Though I was definitely feeling the effort of moving for nearly 2 hours, I still felt so much better than I had 2 weeks ago. My mind was still in the game and I was pushing at a comfortably hard pace. I had my music blaring incredibly loud, but I just let the tempo of the beat force a faster cadence. Miles 14-17: 7:17, 7:27, 7:15, 7:26

There was no defining turnaround point, but I did start to feel as though the course was headed back north. Luckily, it was completely overcast almost all morning and so there was no sun to discern which direction we were going. And despite being in Jacksonville, the course was so tree protected that I don't recall it being even the slightest bit windy. I was dumping water over my head to keep cool, but I never really felt warm.

A girl passed me at mile 17ish and she said "good job" as she pulled up alongside me. She looked incredibly strong and though I tried to pursue, I eventually watched her drop the pace as mine started to climb. Miles 18-20: 7:26, 7:25, 7:29

As I reached the final 10K, I tried to do runner math. A strong finish would net me a PR. A sustained finish would get me really close. A bonk would still likely be better than 2 weeks prior unless if something really bad happened. So I tried to hold on as best I could. Be brave. Mile 21: 7:42

I felt as though I started to pay the price for going out so hard as each quarter mile became considerably tougher than the last. The mile markers seemed to be spaced further and further apart. Whereas I'd blink earlier in the race and one would pop up, now time seemed to stand still. Miles 22-23: 7:35, 7:48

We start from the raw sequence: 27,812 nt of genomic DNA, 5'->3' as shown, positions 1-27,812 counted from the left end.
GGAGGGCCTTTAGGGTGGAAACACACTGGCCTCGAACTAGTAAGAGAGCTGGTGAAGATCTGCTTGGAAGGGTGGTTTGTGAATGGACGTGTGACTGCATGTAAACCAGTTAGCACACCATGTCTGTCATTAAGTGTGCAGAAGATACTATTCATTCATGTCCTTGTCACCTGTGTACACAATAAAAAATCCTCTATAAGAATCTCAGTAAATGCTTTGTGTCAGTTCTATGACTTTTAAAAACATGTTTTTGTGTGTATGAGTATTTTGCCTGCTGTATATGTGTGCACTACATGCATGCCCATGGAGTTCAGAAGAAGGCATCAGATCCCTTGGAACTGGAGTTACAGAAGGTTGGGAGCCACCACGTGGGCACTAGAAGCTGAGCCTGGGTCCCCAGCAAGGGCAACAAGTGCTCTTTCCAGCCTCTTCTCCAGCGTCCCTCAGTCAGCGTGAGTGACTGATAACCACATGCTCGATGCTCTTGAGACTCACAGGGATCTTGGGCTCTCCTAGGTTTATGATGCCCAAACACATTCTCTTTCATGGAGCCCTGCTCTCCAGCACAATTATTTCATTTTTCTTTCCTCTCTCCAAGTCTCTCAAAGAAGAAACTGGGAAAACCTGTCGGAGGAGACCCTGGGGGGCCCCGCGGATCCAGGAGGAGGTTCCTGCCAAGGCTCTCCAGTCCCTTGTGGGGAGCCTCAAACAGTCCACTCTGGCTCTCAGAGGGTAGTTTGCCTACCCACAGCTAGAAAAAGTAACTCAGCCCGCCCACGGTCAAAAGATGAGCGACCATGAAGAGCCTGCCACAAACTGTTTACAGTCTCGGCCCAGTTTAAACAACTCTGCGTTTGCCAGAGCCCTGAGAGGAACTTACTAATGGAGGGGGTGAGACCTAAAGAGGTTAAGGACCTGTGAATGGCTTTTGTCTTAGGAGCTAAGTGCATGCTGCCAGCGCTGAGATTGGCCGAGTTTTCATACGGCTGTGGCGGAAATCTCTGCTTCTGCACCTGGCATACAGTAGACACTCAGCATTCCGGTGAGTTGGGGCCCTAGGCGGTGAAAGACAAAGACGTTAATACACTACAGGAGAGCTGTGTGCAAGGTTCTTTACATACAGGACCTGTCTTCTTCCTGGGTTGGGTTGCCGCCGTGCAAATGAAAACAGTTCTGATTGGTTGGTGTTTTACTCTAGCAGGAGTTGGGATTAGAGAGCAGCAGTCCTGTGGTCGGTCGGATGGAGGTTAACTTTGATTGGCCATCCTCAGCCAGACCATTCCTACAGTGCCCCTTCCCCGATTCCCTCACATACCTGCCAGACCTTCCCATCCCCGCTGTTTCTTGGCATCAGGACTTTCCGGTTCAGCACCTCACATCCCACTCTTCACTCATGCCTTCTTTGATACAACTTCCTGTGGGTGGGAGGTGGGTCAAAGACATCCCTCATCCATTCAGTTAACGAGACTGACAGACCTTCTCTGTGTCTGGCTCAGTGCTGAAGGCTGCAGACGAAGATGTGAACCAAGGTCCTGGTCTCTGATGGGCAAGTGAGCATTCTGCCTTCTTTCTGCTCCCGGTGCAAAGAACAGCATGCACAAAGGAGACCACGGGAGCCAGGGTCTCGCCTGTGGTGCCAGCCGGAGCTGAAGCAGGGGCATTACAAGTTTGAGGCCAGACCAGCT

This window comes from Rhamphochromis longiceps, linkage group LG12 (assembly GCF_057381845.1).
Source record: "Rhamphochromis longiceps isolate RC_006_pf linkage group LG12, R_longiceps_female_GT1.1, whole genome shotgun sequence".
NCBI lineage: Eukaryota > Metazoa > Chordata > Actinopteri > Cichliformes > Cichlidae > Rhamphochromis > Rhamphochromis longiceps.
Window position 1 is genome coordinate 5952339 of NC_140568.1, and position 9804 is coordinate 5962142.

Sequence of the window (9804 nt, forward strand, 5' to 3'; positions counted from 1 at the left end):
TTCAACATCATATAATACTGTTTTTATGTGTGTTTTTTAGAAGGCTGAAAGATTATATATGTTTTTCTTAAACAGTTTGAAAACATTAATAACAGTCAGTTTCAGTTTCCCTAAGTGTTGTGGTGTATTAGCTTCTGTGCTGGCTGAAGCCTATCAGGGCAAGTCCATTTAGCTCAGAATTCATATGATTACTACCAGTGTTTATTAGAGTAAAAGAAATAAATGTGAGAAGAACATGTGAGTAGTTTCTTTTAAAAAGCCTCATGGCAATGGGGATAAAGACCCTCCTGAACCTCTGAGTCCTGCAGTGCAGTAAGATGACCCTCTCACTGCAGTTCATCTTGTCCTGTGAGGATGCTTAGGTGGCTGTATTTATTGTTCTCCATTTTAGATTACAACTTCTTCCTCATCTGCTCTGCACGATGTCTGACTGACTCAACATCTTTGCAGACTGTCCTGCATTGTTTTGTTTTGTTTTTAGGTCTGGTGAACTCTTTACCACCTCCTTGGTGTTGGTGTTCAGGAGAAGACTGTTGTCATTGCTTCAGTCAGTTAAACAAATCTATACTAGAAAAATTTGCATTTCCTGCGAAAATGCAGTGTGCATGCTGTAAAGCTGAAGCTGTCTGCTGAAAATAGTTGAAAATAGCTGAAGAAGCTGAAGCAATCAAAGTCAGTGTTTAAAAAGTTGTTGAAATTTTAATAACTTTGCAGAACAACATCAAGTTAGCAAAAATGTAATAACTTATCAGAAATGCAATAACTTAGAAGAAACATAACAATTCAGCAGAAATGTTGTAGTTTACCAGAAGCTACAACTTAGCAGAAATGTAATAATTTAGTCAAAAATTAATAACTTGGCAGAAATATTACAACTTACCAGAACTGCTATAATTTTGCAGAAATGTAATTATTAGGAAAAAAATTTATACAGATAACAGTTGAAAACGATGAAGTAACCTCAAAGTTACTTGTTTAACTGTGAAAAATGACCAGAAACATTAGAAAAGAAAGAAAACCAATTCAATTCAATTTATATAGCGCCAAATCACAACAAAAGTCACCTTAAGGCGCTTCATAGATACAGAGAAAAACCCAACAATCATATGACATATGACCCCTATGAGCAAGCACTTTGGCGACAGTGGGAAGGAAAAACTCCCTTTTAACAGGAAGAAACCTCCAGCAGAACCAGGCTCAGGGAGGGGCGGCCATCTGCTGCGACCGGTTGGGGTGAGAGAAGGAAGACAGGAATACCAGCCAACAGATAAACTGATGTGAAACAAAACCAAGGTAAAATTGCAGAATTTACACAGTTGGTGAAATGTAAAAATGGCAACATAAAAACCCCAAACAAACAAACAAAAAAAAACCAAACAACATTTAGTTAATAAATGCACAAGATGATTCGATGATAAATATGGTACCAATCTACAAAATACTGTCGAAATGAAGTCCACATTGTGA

With 5K to go, I tried to dig deep. I was calculating when I could start to push and wanted to just give it what I had in those last 20 minutes. Just 20 more minutes of running! Mile 24: 7:40

My legs stopped responding. They felt like cement blocks. I stopped looking at my watch, knowing my pace was slipping away. As I came up to the mile 25 aid station, I went running by a woman out walking her dog. She was in the middle of the road and I got too close to the dog. It jumped up on me as I went by and I gruffed out of annoyance. I waited to see if any adrenaline kicked in and was sorely disappointed. Mile 25: 7:46

There was no gas left in my tank. I was running that last mile as fast I could and there was no give. I ticked off the tenths of a mile as I crept closer to the finish line. Just 5 more minutes. Just 4 more minutes. Then, I saw the track and made the sharp right turn across the field to reach the entrance of the track. The rubberized surface was hardly noticeable to my feet and I wondered how 300 meters seemed so long. Mile 26: 8:15

But I got the top of the curve and hauled myself down the straight. Mile 27: 7:40

3:17:35 - 8th female, 2nd in my age group

A year ago, that would have been a really amazing PR. And it is my 3rd fastest marathon ever just 2 weeks after racing one. I'm happy with the outcome. The best part was how great I felt through the first 20 miles - especially the first 10. Those were some of the best miles I have ever raced in my life. I just felt so strong and so confident.

After I laid down in the grass for awhile, I started to walk to my car when one of the women I had met the night before called out to me. She was waiting on her husband to finish the marathon and so I stayed to grab a few finishing photos for him. Then we ended up get another great group picture at the finish.

I still have no idea what my race plans are for the upcoming months. I'd like to drop my marathon time, but I'd also love to race some ultras in cooler temperatures. I have Boston, NYC, and Rehoboth on the calendar for next year, but I'm waiting to figure out how I fill in the blanks.